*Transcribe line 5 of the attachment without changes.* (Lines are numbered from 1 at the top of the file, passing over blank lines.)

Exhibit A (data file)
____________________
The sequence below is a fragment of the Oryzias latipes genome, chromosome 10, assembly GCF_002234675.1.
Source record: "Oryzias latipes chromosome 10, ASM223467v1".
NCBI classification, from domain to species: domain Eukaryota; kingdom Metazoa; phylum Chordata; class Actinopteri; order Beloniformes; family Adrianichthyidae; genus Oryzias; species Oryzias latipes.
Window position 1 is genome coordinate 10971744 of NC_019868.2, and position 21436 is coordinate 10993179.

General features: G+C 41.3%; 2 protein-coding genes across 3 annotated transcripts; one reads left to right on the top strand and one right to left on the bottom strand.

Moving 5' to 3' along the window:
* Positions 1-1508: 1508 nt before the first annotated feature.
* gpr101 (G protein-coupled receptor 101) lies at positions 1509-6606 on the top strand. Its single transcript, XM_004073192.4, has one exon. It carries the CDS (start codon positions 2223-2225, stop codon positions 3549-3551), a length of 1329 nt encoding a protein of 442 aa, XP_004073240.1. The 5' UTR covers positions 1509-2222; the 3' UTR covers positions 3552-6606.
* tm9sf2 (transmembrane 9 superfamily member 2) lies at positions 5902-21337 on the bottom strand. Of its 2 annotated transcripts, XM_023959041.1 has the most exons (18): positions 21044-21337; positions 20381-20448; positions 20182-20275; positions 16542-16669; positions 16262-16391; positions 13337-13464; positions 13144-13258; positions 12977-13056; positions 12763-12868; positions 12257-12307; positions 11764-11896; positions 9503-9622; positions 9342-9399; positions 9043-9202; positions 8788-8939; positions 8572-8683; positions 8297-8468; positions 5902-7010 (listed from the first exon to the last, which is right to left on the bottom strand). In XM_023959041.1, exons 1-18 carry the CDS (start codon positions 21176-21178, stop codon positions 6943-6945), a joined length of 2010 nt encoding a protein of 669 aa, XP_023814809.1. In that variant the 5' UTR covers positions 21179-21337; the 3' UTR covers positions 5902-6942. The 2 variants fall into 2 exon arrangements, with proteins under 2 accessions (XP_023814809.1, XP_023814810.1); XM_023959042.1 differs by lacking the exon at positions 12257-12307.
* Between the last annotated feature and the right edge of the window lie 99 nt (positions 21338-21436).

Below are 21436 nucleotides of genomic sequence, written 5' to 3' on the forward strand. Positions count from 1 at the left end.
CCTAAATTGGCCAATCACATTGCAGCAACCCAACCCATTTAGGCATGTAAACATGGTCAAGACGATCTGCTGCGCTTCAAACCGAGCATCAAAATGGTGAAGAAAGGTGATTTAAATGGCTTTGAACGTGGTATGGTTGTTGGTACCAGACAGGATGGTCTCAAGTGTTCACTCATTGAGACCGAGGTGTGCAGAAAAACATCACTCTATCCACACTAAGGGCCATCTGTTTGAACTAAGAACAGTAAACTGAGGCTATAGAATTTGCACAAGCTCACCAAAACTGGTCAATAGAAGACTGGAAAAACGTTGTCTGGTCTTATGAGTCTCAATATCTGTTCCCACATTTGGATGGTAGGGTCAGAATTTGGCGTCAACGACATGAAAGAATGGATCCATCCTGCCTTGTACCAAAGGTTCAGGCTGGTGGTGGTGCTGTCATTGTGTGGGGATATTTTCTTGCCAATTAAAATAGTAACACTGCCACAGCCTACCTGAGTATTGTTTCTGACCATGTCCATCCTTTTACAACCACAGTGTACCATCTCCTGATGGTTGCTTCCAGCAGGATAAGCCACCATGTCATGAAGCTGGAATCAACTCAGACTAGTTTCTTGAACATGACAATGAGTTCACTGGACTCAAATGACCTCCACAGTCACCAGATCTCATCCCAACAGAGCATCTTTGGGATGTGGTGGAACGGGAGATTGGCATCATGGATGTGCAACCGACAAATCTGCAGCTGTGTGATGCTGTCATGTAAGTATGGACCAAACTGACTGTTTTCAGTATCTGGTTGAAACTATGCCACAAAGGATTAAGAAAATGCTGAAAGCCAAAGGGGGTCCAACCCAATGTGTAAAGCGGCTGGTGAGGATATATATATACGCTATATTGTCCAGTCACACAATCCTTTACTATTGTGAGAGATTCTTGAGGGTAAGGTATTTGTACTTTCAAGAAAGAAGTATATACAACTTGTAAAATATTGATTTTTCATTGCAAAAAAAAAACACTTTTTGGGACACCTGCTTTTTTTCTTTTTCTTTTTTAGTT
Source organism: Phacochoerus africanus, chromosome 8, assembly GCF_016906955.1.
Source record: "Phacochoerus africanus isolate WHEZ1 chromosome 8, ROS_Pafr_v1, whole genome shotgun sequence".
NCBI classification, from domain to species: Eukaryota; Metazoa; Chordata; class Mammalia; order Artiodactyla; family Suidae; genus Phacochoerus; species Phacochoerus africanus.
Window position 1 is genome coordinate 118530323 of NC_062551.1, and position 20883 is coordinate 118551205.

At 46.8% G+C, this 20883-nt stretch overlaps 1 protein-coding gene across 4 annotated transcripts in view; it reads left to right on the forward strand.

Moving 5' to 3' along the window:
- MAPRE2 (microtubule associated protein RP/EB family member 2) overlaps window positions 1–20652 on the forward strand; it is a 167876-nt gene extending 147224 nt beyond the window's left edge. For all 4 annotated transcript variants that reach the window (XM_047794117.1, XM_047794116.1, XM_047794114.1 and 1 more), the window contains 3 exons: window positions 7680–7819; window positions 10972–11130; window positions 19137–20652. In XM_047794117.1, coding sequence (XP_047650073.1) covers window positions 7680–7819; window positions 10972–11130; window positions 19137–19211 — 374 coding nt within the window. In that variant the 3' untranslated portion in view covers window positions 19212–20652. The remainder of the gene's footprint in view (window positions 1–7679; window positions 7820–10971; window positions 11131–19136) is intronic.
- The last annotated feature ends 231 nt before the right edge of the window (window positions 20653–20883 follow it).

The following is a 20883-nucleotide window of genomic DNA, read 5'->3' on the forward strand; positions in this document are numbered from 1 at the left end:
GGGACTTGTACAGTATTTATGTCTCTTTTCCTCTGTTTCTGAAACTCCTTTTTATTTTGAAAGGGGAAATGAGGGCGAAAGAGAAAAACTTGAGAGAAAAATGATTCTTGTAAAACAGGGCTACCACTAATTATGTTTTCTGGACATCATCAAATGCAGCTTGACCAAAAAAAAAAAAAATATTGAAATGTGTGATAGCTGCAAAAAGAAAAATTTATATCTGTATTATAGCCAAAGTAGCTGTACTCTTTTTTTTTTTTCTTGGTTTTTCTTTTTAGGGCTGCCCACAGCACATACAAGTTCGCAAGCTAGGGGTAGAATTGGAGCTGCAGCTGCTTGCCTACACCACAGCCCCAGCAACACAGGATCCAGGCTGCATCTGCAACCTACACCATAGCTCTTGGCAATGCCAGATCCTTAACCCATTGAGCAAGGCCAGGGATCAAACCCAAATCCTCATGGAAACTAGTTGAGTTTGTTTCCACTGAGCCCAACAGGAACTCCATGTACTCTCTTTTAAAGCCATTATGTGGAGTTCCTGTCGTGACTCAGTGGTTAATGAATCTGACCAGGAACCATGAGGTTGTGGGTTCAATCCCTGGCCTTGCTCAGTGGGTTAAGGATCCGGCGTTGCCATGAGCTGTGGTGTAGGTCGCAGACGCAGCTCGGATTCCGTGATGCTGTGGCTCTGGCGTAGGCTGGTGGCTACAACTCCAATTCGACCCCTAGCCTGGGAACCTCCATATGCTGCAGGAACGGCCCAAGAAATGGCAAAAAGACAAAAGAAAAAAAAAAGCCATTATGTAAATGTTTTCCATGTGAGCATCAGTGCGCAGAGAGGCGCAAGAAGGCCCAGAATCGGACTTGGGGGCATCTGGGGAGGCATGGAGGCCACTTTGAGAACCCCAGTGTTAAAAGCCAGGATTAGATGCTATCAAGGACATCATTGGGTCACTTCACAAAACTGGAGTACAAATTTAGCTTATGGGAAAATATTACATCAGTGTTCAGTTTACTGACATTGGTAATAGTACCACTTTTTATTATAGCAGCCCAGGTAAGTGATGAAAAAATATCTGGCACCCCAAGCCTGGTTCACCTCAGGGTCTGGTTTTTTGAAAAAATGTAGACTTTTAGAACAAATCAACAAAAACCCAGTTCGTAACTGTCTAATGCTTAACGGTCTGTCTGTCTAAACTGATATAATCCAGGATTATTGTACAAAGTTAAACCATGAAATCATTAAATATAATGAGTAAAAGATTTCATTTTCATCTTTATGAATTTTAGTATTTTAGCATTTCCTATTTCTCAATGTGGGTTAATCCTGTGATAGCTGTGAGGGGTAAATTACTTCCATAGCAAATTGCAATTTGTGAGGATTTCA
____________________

General features: G+C 41.3%; 2 protein-coding genes across 3 annotated transcripts; one reads left to right on the top strand and one right to left on the bottom strand.